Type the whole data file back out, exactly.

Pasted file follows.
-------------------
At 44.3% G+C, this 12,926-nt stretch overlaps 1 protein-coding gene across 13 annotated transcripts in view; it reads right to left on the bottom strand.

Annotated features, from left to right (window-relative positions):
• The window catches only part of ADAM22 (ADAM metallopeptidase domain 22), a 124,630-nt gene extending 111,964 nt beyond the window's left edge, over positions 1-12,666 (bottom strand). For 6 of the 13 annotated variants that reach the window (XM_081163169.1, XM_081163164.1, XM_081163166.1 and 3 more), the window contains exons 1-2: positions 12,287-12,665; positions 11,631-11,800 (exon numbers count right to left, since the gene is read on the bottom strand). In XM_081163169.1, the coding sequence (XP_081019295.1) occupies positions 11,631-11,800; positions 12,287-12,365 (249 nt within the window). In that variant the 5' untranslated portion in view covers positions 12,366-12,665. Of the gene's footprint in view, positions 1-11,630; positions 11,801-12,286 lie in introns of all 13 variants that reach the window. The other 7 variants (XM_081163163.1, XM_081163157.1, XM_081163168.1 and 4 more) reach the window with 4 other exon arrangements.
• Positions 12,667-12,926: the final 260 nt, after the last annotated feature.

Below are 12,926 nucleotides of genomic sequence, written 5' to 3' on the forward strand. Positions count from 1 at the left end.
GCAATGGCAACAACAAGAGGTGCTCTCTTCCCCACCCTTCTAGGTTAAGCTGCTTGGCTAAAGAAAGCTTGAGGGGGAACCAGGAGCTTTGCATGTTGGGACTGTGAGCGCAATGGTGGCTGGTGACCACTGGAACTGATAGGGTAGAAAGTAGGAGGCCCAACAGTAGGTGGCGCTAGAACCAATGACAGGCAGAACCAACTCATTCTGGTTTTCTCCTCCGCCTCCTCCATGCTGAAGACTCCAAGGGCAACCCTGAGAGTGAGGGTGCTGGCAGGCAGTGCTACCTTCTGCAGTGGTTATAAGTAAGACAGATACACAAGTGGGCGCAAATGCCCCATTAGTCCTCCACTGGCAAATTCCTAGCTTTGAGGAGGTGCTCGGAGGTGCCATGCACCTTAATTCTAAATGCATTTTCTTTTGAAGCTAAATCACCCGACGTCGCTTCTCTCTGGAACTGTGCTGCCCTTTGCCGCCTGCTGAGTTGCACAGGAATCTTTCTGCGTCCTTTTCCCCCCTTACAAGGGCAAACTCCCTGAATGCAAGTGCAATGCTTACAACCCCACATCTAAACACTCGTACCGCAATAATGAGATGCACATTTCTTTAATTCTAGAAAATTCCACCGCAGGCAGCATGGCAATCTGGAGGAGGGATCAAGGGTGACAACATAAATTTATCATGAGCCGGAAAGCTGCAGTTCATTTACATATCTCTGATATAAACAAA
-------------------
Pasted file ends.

At 44.3% G+C, this 12,926-nt stretch overlaps 1 protein-coding gene across 13 annotated transcripts in view; it reads right to left on the bottom strand.

Annotated features, from left to right (window-relative positions):
• The window catches only part of ADAM22 (ADAM metallopeptidase domain 22), a 124,630-nt gene extending 111,964 nt beyond the window's left edge, over positions 1-12,666 (bottom strand). For 6 of the 13 annotated variants that reach the window (XM_081163169.1, XM_081163164.1, XM_081163166.1 and 3 more), the window contains exons 1-2: positions 12,287-12,665; positions 11,631-11,800 (exon numbers count right to left, since the gene is read on the bottom strand). In XM_081163169.1, the coding sequence (XP_081019295.1) occupies positions 11,631-11,800; positions 12,287-12,365 (249 nt within the window). In that variant the 5' untranslated portion in view covers positions 12,366-12,665. Of the gene's footprint in view, positions 1-11,630; positions 11,801-12,286 lie in introns of all 13 variants that reach the window. The other 7 variants (XM_081163163.1, XM_081163157.1, XM_081163168.1 and 4 more) reach the window with 4 other exon arrangements.
• Positions 12,667-12,926: the final 260 nt, after the last annotated feature.

Below are 12,926 nucleotides of genomic sequence, written 5' to 3' on the forward strand. Positions count from 1 at the left end.
GCAATGGCAACAACAAGAGGTGCTCTCTTCCCCACCCTTCTAGGTTAAGCTGCTTGGCTAAAGAAAGCTTGAGGGGGAACCAGGAGCTTTGCATGTTGGGACTGTGAGCGCAATGGTGGCTGGTGACCACTGGAACTGATAGGGTAGAAAGTAGGAGGCCCAACAGTAGGTGGCGCTAGAACCAATGACAGGCAGAACCAACTCATTCTGGTTTTCTCCTCCGCCTCCTCCATGCTGAAGACTCCAAGGGCAACCCTGAGAGTGAGGGTGCTGGCAGGCAGTGCTACCTTCTGCAGTGGTTATAAGTAAGACAGATACACAAGTGGGCGCAAATGCCCCATTAGTCCTCCACTGGCAAATTCCTAGCTTTGAGGAGGTGCTCGGAGGTGCCATGCACCTTAATTCTAAATGCATTTTCTTTTGAAGCTAAATCACCCGACGTCGCTTCTCTCTGGAACTGTGCTGCCCTTTGCCGCCTGCTGAGTTGCACAGGAATCTTTCTGCGTCCTTTTCCCCCCTTACAAGGGCAAACTCCCTGAATGCAAGTGCAATGCTTACAACCCCACATCTAAACACTCGTACCGCAATAATGAGATGCACATTTCTTTAATTCTAGAAAATTCCACCGCAGGCAGCATGGCAATCTGGAGGAGGGATCAAGGGTGACAACATAAATTTATCATGAGCCGGAAAGCTGCAGTTCATTTACATATCTCTGATATAAACAAA